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The senior essay is supposedly a graduation requirement—and to be
literal,
it is. But it’s not due in April. While the rest of the graduating
class scrambles to meet the deadline, a wily few just take it easy. They
know the truth: They have up to five years after graduation to finish
their
projects.
I had heard of people doing this, delinquents who had left Yale with a toy
diploma and a stern warning: Five years or else! These were the legends,
the mythic heroes of every kid who had ever called home in tears,
lamenting
work, deadlines, and the future. But were they really out there?
That’s
when my obsession began.
The first delinquent I cornered was Susan (names have been changed), a
young
professional living in California. She had left Yale in 1999 without a
diploma
and with just enough dignity to make it out West. For her, the senior
essay
had been of secondary importance, an afterthought in her world of
activism,
“event organizing,” and liberalism. She was willing to tell me
everything, even though she had been bedridden for days with a cold.
She claimed that she hadn’t needed a degree to get a job. “I
think I got my job because of the skills I learned in extracurricular
pursuits
… and not because of my academic experiences at Yale.” I
never
found out exactly what she did. I just couldn’t press her. She was
my first contact, a confirmed invalid, and a charming woman. But I could
sense a blackness in her story. I proceeded with caution.
The senior essay had indeed affected her adult life. And though she was
all
laughs and nonchalance when it came to talking about this, I could sense
a desperation in her words: “It makes me stay home on Saturday
nights
… and plunge into isolated depression, staring at the wall, picking
my ear.” I could see Susan in a hospice gown, slobbering over some
coloring book, writing that damn essay. My heart almost went out to
her.
But her anxiety seemed to be self-imposed. She told me that Yale never
contacted
her, that she didn’t have an advisor, and that she could graduate at
her own leisure. She was planning on getting her diploma this year, so
that
a younger friend, in the class of ‘01, wouldn’t be able to
“rub
it in.” She had even made a big foam board for her door, a schedule
to help her manage time. Her cat had devoured it in a frighteningly
symbolic
act, leaving her with nothing but an essay due and a ticking clock.
Susan wasn’t the only one I found. I had heard that another like her
lived in New Haven. They called him “Seven Year Pete” and he
was rumored to be the “oldest undergraduate ever.” I was told
that I could find him at a local coffee shop, that he never left the
place.
But, naturally, he wasn’t there. His friends, a roguish group of
three,
told me that Pete had moved to Virginia and that he couldn’t be
reached.
He had too many boys in New Haven; it was impossible for him to
concentrate
on work when he was here.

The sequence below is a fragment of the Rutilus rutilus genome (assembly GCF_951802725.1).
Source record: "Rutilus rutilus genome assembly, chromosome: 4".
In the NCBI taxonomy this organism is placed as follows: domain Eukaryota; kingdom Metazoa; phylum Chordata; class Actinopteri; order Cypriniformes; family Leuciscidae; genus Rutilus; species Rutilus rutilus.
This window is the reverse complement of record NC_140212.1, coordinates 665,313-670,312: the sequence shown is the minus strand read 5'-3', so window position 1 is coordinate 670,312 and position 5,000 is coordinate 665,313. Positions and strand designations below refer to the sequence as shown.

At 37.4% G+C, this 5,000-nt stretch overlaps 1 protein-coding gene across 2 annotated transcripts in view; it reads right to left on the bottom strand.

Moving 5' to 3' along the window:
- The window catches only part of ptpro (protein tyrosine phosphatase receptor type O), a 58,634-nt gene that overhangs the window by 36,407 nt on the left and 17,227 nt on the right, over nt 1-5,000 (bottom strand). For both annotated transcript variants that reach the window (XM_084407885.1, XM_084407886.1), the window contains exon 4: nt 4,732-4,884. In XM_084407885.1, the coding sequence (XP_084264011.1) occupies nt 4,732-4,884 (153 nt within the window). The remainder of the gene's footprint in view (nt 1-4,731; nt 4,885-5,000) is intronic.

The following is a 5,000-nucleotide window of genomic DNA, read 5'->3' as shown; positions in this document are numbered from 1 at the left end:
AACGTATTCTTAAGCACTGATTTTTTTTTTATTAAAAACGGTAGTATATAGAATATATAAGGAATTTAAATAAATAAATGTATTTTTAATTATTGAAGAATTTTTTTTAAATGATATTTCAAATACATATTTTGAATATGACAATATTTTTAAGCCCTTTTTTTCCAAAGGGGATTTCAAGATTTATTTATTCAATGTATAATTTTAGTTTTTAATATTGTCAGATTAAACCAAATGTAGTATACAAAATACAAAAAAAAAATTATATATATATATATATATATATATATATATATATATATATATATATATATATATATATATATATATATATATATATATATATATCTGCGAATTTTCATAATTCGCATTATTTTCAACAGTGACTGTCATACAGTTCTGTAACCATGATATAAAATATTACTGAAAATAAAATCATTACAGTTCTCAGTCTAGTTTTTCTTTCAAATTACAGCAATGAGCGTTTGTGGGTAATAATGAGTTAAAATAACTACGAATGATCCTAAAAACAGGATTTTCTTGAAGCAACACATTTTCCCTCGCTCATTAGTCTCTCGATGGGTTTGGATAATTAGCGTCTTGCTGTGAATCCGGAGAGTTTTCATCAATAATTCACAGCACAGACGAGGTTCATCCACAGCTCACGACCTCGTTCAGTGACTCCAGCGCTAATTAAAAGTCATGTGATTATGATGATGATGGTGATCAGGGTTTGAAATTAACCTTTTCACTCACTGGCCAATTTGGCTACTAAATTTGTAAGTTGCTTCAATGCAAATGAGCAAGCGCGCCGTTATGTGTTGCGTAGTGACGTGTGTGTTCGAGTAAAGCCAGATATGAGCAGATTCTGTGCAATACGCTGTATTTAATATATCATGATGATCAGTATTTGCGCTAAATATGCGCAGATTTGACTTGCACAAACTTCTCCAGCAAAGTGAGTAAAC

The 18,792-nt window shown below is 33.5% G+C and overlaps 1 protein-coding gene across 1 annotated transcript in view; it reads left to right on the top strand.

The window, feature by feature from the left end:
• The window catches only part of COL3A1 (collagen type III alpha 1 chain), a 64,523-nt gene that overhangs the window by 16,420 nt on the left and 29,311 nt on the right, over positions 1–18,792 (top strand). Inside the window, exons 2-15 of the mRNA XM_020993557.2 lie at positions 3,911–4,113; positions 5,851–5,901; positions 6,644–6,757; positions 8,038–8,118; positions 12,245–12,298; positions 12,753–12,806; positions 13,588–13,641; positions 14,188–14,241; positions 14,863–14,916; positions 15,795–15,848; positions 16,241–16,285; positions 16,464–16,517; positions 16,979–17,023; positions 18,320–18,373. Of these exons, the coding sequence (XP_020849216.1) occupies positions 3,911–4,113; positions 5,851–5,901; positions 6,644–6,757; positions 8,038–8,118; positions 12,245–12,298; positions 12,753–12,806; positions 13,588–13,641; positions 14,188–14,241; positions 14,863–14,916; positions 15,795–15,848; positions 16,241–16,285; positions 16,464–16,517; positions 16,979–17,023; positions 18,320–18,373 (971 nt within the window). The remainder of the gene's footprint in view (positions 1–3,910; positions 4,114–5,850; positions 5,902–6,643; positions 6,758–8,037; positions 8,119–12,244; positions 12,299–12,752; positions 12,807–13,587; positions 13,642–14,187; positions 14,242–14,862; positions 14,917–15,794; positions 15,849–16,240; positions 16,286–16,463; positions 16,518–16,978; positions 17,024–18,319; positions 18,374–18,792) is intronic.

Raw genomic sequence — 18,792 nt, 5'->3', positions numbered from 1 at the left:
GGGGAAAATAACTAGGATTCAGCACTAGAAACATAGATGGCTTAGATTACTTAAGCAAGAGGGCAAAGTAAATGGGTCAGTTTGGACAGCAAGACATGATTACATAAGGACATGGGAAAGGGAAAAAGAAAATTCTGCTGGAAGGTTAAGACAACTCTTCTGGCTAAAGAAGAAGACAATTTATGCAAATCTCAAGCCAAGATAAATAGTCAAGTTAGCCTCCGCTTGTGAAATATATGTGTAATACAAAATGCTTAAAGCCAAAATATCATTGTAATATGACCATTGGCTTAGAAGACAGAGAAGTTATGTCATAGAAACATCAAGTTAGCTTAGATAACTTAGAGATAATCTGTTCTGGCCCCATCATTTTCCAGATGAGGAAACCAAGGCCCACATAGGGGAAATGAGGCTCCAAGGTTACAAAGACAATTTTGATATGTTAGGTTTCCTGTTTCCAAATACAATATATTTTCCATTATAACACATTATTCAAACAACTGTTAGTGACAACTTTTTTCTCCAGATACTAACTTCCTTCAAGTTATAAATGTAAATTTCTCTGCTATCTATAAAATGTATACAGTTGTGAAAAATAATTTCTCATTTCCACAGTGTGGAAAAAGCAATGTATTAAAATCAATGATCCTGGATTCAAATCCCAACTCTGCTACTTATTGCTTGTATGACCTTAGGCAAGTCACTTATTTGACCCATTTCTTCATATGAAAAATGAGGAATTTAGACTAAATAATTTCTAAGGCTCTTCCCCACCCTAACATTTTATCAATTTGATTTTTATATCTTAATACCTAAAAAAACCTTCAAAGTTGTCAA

They continued to talk about Pete for some time, growing less and less
cool
as they did so. Their stories began to sound conspiratorial. Yale was
supposedly
threatening to hold Pete’s diploma indefinitely, and he had needed
to “get away” until something blew over. He was holed up down
South, Yale was upset, and here I was, sipping coffee with three strangers
with as many cigarettes and a whole lot of tattoos.
I never did talk to Pete. Yet I couldn’t help but feel sorry for
him.
Susan had found happy anonymity in California. He was a known fugitive.
She
was working on her essay at leisure. He was finishing his under a looming
deadline. She was bedridden in the sun. And he was hiding from Big
Brother.
It just didn’t seem fair.
So I went looking for help. I figured that Susan was fine, but was worried
about Pete. I wanted to find him someone—a mentor who could inspire
him and coax him out of hiding. I found one, and she claimed to be good.
She was a dominatrix who dismissed all procrastinating students as
“naughty,
naughty” people. Her operation, “Fit-to-be-Tied,” seemed
legitimate. So I contacted her. Her name was Mistress Mineko, and she was
the real thing.
I explained that I was looking for students who could not possibly finish
their essays on time. I asked whether the Mistress could help these
stragglers,
and she said that she could. “I actually charge a reduced rate for
writers of overdue papers. In our experience, the more desperate the
client,
the easier he or she is to break,” she elaborated. I didn’t
really
know what she was talking about.
She sounded like a real hard-nose. She was clearly a sadist, but had a
girlish
sweetness. She told me, “[I’ll do] whatever it takes to get
results,
fast. All some clients require is a good talking to …  Other
clients
require more severe measures. This is why we require our agents to bring
one of our standard ‘thesis toolboxes’”—I could
only
guess what these boxes contained, envisioning some duct tape, gags, maybe
a low-voltage prod—“which include duct tape, gags, low-voltage
prods.”
I wasn’t sure whether bizarre sex would solve any of Pete’s
problems,
but the Mistress was onto something. Students like Pete just need to be
pushed
sometimes. Often all it takes is an authority figure stepping in—a
teacher, a parent, an older sibling, a sadist. I knew that I would never
be a figure of eminence to Pete. But maybe the Mistress could be. She was
so kind, so motherly, so obnoxiously raw. She was all a procrastinating
student
really needed—a smile, a hug, and a stinging slap on the ass.

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